5# We can now switch back to using the default profile
6export AWS_PROFILE=default
8# Don't forget to save the function arn. We will need it later.
9# We will be saving it as FUNC_ARN for this post
12aws lambda create-function --function-name $FUNCTION_NAME \
13--runtime go1.x --role $FUNC_ARN \
14--handler main --zip-file fileb://

Invoking our endpoint

Now that we have our function up and running in the cloud, we can now invoke our function with a simple command.

1aws lambda invoke \
2--invocation-type RequestResponse \
3--function-name $FUNCTION_NAME \
4--region us-east-1 \
5--payload '{"name":"Sebastian"}' \
6--profile $LAMBDA_USER \

If everything has gone well up to this point, our response file should read

1{ "message": "Hello, Sebastian!" }

Now, it may seem a bit unusual that our response is written to a file, but that’s because there is a seperate service in AWS to deploy an API, and that’s called API Gateway. If we want our lambda function to be accessible to the world, we’ll need to use Gateway.

Adding API Gateway

To add Gateway to our Lambda function, we must:

Create a REST API deployment.

1aws apigateway create-rest-api --name 'serverless-go-gateway'

Create a url path that we will be requesting. Note we created an $API variable from the api id field of the response from the above command.

1# Save the parent id as ROOT. This refers to the root path
2aws apigateway get-resources --rest-api-id $API
4# Now we want the id of the '/greeting' path, which we will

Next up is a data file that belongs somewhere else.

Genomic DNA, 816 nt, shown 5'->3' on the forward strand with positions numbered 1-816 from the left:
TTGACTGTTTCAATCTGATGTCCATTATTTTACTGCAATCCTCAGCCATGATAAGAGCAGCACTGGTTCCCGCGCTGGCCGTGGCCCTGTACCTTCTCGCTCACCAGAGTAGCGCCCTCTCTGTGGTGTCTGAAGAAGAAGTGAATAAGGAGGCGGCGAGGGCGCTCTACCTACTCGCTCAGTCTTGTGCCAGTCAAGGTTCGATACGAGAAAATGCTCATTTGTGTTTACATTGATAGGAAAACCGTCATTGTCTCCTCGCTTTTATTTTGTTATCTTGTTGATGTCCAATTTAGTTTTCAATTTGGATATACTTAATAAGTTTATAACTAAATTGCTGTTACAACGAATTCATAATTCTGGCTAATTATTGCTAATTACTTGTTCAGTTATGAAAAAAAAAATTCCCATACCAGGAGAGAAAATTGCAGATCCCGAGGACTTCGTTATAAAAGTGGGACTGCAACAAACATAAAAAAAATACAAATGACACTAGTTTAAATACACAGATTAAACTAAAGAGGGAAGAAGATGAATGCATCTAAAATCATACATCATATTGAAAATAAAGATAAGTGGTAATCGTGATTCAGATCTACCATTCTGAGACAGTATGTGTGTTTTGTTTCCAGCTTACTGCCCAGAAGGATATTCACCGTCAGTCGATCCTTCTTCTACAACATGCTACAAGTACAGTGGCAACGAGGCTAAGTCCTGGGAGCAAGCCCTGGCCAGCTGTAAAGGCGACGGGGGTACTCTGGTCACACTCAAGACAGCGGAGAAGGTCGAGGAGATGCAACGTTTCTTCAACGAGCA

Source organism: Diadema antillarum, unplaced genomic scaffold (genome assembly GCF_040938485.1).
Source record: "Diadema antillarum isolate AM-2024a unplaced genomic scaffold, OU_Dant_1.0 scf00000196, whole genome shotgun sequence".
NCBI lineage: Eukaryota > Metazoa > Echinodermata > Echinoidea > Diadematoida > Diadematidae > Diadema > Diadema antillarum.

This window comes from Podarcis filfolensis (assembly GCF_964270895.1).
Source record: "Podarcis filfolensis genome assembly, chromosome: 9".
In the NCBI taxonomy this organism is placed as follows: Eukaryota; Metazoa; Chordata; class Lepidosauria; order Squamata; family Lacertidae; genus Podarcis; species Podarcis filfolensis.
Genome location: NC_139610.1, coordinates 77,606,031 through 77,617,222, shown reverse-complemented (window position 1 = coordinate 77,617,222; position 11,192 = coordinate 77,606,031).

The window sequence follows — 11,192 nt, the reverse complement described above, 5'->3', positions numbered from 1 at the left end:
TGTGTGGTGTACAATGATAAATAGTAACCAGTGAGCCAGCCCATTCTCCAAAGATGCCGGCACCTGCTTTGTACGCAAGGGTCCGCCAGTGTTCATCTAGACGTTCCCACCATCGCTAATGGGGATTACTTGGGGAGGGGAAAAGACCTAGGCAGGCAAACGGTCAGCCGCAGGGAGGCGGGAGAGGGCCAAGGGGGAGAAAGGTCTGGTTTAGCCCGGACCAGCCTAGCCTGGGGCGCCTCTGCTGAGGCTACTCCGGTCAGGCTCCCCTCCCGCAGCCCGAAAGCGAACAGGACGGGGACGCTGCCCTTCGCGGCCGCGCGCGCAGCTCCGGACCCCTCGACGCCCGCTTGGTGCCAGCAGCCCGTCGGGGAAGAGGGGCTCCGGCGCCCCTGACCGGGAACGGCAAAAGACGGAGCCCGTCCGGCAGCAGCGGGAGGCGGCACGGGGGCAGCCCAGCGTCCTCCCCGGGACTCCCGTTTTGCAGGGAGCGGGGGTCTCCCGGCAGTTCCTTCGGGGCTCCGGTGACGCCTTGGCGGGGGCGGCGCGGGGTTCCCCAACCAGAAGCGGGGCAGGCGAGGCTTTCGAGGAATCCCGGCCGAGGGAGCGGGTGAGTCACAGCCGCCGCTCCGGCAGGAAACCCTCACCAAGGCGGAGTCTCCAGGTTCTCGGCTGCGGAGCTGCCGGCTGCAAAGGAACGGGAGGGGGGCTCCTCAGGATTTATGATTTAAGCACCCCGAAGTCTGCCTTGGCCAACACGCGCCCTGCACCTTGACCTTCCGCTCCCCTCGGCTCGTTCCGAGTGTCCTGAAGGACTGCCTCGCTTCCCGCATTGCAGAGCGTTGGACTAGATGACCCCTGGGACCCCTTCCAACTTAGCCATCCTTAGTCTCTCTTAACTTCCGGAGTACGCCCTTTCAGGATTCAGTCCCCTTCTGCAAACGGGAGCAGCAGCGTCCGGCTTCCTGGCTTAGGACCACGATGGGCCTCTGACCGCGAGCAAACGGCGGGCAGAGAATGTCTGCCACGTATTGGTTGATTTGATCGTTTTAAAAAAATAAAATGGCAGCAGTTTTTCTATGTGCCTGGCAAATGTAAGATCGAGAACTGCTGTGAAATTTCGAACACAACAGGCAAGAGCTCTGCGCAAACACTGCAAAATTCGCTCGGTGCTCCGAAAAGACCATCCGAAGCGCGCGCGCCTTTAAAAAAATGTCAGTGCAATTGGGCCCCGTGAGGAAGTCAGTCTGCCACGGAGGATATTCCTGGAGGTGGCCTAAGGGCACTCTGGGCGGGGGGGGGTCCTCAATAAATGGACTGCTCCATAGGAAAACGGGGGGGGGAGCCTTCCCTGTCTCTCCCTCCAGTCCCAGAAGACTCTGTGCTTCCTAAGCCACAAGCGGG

5# save as RESOURCE
6aws apigateway create-resource --rest-api-id $API \
7--parent-id $ROOT \
8--path-part greeting

Attach an HTTP method to our path and a corresponding response status.

1aws apigateway put-method --rest-api-id $API \
2--resource-id $RESOURCE \
3--http-method POST \
4--authorization-type "NONE"
6aws apigateway put-method-response \
7--rest-api-id $API \
8--resource-id $RESOURCE \
9--http-method POST \
10--status-code 200

Add our lambda integration and corresponding HTTP response.

1aws apigateway put-integration \
2--rest-api-id $API \
3--resource-id $RESOURCE \
4--http-method POST \
5--type AWS \
6--integration-http-method POST \
7--uri arn:aws:apigateway:us-east-1:lambda:path/2015-03-31/functions/$FUNC_ARN/invocations
9aws apigateway put-integration-response \
10--rest-api-id $API \
11--resource-id $RESOURCE \
12--http-method POST \
13--status-code 200 \
14--selection-pattern ""

And finally, create a deployment and grant it permission to invoke the function.

1aws apigateway create-deployment --rest-api-id $API --stage-name dev
3# The '*' in the arn indicates this is for testing only. Your account id
4# can be found by running `aws sts get-caller-identity`
5aws lambda add-permission \
6--function-name $FUNCTION_NAME \
7--statement-id apigateway-dev-test \
8--action lambda:InvokeFunction \
9--principal \
10--source-arn "arn:aws:execute-api:us-east-1:$ACCOUNT:$API/*/POST/greeting"
12aws lambda add-permission \
13--function-name $FUNCTION_NAME \
14--statement-id apigateway-dev \
15--action lambda:InvokeFunction \
16--principal \
17--source-arn "arn:aws:execute-api:us-east-1:$ACCOUNT:$API/dev/POST/greeting"

This should wrap up things! We can now test our endpoint with a cURL command

1curl -d '{"name":"Sebastian"}' \
4{"message":"Hello, Sebastian!"}

We now have a working endpoint that we can invoke via an HTTP request to AWS API Gateway. Hopefully, you can start to see the power of cloud computing as we now have a FaaS and it took zero server configuration on our part! Now, this may look a little low-level, and that’s because it is. You can now use this as a foundation to build more complex tooling to fit your needs. If you want a solution that’s already baked, I suggest checking out Servless Framework as they provide great support for building serverless applications in Go!